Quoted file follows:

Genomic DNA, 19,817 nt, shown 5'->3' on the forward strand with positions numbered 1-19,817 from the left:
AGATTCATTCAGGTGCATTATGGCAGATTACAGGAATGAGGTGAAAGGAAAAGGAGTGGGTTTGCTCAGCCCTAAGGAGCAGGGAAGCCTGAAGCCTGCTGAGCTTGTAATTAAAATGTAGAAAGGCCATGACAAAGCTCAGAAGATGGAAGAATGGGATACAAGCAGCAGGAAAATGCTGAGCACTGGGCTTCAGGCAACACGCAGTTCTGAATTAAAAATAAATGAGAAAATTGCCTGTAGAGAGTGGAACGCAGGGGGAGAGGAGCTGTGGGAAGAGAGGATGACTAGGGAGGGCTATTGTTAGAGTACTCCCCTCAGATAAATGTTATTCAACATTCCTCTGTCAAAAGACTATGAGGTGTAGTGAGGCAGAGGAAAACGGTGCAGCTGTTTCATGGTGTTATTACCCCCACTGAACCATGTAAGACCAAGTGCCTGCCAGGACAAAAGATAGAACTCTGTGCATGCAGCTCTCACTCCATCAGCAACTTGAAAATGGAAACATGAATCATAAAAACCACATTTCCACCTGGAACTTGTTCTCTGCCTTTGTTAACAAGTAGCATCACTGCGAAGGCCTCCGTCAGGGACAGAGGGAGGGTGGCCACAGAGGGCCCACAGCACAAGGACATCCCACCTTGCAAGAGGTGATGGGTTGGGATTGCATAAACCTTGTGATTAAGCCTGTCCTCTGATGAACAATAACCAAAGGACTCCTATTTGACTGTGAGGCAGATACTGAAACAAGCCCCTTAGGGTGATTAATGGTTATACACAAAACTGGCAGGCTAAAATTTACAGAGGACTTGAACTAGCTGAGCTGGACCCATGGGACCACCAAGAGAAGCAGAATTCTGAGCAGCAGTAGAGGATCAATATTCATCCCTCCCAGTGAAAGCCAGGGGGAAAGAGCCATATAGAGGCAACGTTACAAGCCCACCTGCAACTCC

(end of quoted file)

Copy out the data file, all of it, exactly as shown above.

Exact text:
Genomic DNA, 19,817 nt, shown 5'->3' on the forward strand with positions numbered 1-19,817 from the left:
AGATTCATTCAGGTGCATTATGGCAGATTACAGGAATGAGGTGAAAGGAAAAGGAGTGGGTTTGCTCAGCCCTAAGGAGCAGGGAAGCCTGAAGCCTGCTGAGCTTGTAATTAAAATGTAGAAAGGCCATGACAAAGCTCAGAAGATGGAAGAATGGGATACAAGCAGCAGGAAAATGCTGAGCACTGGGCTTCAGGCAACACGCAGTTCTGAATTAAAAATAAATGAGAAAATTGCCTGTAGAGAGTGGAACGCAGGGGGAGAGGAGCTGTGGGAAGAGAGGATGACTAGGGAGGGCTATTGTTAGAGTACTCCCCTCAGATAAATGTTATTCAACATTCCTCTGTCAAAAGACTATGAGGTGTAGTGAGGCAGAGGAAAACGGTGCAGCTGTTTCATGGTGTTATTACCCCCACTGAACCATGTAAGACCAAGTGCCTGCCAGGACAAAAGATAGAACTCTGTGCATGCAGCTCTCACTCCATCAGCAACTTGAAAATGGAAACATGAATCATAAAAACCACATTTCCACCTGGAACTTGTTCTCTGCCTTTGTTAACAAGTAGCATCACTGCGAAGGCCTCCGTCAGGGACAGAGGGAGGGTGGCCACAGAGGGCCCACAGCACAAGGACATCCCACCTTGCAAGAGGTGATGGGTTGGGATTGCATAAACCTTGTGATTAAGCCTGTCCTCTGATGAACAATAACCAAAGGACTCCTATTTGACTGTGAGGCAGATACTGAAACAAGCCCCTTAGGGTGATTAATGGTTATACACAAAACTGGCAGGCTAAAATTTACAGAGGACTTGAACTAGCTGAGCTGGACCCATGGGACCACCAAGAGAAGCAGAATTCTGAGCAGCAGTAGAGGATCAATATTCATCCCTCCCAGTGAAAGCCAGGGGGAAAGAGCCATATAGAGGCAACGTTACAAGCCCACCTGCAACTCC